• Itinerari

Angera, the lady of the Lake

From: Chiesa Parrocchiale di S. Maria Assunta
To: La Rocca
3 h
2km - 6 Stages
Uphill: 0m
Downhill: 0m

The village of Angera is one of the many beautiful spots in the province of Varese, located on the eastern shore of Lake Maggiore.

The settlement developed in Roman times, between the 1st and 2nd centuries AD, thanks to trade on the Verbano, with Angera being an important port on the lake for the exchange of goods, such as stone and timber.

To visit the town, you can follow a route of more than forty stops. Together they form the so-called "Museo Diffuso" with artistic and historical works and scenic wonders.


Stop 1: Chiesa Parrocchiale di S. Maria Assunta

Stop 2: Fanciullo di Angera di RAVO

Stop 3: Villa Liberty

Stop 4: Porto Austriaco

Stop 5: Oasi della Bruschera

Stop 6: la Rocca

Mostra cosa c'è nelle vicinanze:

Santa Maria Assunta

Starting from the Piazza Parrocchiale, an ancient public area dating back to Roman times, you can visit the church of Santa Maria Assunta, which was built upon the earlier church that had existed in the 13th century. The church is made of Angera stone, which is famous for its light colours.

Fanciullo di Angera

At Via Greppi n. 16, there is a painting called the Fanciullo di Angera, a reproduction of a Caravaggio work, that was created in 2016 by the genius of artist Andrea Ravo Mattoni, who used a spray paint technique. The work depicts a young boy holding a basket of fruit, including grapes, a symbol of the abundance of the ancient village's agriculture and wine production. Other works by artist Ravo grace the walls of Angera, such as Ludovico il Moro and a detail of the Hall of Justice at the Rocca di Angera.

Villa Liberty

Descending toward the lake from Via Marconi, you will reach Piazza Garibaldi and Villa Liberty. This villa is one of the local examples of Art Nouveau architecture that started to spread throughout the province of Varese in the early 1900s. The building features typical elements such as a turret, floral paintings and interior frescoes. Today the villa is also home to a contemporary art gallery.

Porto Austriaco

Walking along Piazza Garibaldi, you will see the Porto Austriaco (Austrian Harbour), built during Habsburg rule. It was inaugurated in 1819 to facilitate trade and allow the various vessels to dock easily. The structure has imposing granite walls.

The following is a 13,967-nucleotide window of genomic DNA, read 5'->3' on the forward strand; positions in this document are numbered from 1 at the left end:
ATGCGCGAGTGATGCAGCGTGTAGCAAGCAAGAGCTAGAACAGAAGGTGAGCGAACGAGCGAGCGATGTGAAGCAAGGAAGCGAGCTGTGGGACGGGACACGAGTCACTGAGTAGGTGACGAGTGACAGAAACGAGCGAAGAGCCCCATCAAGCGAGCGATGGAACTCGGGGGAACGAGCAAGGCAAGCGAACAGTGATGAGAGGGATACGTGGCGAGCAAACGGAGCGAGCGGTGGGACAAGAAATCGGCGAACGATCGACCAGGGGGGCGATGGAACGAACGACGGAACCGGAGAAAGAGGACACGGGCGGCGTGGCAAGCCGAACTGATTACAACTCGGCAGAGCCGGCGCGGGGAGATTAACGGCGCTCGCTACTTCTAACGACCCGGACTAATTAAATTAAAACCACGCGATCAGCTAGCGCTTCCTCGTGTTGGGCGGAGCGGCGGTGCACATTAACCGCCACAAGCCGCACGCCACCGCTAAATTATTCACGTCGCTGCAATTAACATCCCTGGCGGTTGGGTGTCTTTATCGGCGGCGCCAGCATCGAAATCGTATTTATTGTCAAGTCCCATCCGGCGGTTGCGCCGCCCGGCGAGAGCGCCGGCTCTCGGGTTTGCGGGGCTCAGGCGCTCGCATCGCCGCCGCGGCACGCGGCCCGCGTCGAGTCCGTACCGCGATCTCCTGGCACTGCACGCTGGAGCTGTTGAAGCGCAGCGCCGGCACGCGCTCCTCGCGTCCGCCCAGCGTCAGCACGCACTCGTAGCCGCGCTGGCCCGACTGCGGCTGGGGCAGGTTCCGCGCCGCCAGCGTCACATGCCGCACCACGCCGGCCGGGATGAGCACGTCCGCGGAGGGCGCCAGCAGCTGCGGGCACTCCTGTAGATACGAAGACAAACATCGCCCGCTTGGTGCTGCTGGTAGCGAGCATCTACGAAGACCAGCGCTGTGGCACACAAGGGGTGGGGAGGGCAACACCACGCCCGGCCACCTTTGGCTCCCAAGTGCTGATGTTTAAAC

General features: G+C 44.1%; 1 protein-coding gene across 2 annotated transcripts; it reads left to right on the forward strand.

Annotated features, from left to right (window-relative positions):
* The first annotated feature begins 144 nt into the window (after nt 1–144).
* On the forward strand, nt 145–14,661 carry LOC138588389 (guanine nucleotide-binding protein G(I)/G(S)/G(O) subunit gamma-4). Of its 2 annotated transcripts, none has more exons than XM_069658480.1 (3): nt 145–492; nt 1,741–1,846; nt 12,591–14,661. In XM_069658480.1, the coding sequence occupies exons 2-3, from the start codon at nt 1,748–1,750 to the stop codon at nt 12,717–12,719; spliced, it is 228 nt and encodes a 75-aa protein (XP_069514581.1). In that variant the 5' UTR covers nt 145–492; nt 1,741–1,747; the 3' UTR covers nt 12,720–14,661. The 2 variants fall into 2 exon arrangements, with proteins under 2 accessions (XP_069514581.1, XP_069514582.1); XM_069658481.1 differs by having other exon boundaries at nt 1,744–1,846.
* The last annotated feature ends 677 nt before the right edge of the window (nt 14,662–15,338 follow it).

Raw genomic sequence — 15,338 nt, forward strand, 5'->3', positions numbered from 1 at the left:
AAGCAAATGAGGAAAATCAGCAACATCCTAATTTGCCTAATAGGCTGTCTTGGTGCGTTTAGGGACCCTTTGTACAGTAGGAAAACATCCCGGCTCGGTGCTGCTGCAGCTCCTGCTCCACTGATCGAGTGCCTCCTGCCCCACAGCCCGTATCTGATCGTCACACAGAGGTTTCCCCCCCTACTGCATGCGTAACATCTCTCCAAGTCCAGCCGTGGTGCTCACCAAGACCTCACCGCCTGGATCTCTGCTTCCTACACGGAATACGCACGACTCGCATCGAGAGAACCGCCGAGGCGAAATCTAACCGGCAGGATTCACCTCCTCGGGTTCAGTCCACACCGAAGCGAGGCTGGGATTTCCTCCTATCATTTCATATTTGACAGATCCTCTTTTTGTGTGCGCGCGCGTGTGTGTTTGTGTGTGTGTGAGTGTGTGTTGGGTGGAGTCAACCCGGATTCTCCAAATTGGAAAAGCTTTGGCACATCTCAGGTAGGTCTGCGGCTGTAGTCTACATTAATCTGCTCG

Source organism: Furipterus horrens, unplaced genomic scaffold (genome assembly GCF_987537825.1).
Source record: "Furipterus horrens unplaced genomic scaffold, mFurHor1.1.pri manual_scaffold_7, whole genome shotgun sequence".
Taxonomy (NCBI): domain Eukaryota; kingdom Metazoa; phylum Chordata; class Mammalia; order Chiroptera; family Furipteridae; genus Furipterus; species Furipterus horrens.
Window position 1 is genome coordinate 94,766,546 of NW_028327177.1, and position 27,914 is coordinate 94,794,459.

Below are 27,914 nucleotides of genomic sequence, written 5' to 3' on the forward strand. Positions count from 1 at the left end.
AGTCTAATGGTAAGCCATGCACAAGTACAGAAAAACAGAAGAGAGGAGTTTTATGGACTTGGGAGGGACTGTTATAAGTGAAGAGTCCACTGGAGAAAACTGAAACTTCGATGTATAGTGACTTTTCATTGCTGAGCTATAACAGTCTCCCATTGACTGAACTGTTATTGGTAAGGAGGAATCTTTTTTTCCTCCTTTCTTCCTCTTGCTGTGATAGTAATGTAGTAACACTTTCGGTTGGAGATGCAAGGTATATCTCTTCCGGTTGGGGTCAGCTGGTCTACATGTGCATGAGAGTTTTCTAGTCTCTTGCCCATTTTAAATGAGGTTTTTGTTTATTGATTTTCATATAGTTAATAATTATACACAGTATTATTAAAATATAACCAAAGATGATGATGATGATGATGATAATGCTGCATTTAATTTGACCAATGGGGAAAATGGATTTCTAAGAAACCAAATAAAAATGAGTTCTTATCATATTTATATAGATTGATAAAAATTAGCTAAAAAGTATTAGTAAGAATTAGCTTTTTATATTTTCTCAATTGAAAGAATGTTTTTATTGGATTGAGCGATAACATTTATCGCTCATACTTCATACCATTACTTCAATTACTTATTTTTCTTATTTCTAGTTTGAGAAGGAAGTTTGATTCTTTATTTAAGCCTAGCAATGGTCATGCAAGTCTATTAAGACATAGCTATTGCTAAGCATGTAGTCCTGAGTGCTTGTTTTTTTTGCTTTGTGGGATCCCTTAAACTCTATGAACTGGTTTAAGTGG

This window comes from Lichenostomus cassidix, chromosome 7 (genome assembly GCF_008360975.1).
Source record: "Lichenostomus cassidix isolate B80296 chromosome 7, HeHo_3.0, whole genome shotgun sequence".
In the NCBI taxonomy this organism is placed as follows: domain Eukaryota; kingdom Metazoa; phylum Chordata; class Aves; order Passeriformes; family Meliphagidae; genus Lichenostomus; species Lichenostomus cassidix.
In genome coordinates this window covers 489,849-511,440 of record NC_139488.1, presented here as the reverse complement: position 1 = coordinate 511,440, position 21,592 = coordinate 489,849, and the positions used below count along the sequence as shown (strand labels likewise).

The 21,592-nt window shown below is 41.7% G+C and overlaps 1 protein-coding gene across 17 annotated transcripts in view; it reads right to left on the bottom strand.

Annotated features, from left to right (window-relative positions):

Oasi della Bruschera

Following the lakefront promenade to the east, you’ll observe the Bruschera Oasis, located south of the village, which is the last strip of flooded forest in Lombardy, and therefore characterised by wet forests, meadows, springs, ponds and small agricultural plots. From the Bruschera Oasis you can also admire Isolino Partegora, a small island in the middle of the gulf covered with poplars and surrounded by marsh reeds.

Rocca di Angera

covered with poplars and surrounded by marsh reeds.


You can’t say you have visited Angera, however, without seeing the world-famous Rocca, which dominates the lake and faces the town of Arona, located on the Piedmont shore. Inside the building, there is the noble court, which houses archaeological artefacts found in Angera and a wine press for crushing grapes from the wonderful vineyards in the area.

Standing out between the southern and western city walls is the Giovanni Visconti Tower, erected in the first half of the 14th century. On the western side of the tower is the archbishop's coat of arms, the serpent surmounted by the mitre with the initials "IO.VI."

One of the important rooms overlooking the courtyard is the Hall of Justice, where there is a cycle of frescoes painted by the Master of Angera after the Battle of Desio in 1277, won by Ottone Visconti.

Walking through the interior rooms of the Borromean wing, you will come to the Hall of Ceremonies, a large room with a wooden ceiling, which houses fragments of wall paintings from the Palazzo Borromeo in Milan. They were moved here after a bombing that destroyed part of the building. The paintings constitute one of the most important examples of late Lombard Gothic painting, with La Raccolta delle melagrane (The Harvest of Pomegranates), Le storie di Esopo (Aesop’s Fables) , and Figure maschili e femminili in un battello (Male and Female Figures in a Boat).


You can also walk in the garden, which is spread out all around the pre-existing chapel and consists of several parts, according to medieval custom: the grove, the garden of small herbs, the garden of princes and the verziere, all connected by trails.

The grove had herbs and fruits used by the monks for their medicines. Its products were for the benefit of the whole population.

The small herb garden has medicinal herbs in raised beds, while the princes' garden is dedicated to pure aesthetics. In the Middle Ages, it was only accessible to the family of the lord of the castle and was a place of conversation and socialising that was reserved for just a few. The verziere is an orchard garden, where ornamental and fruit plants, exotic and native, were grown.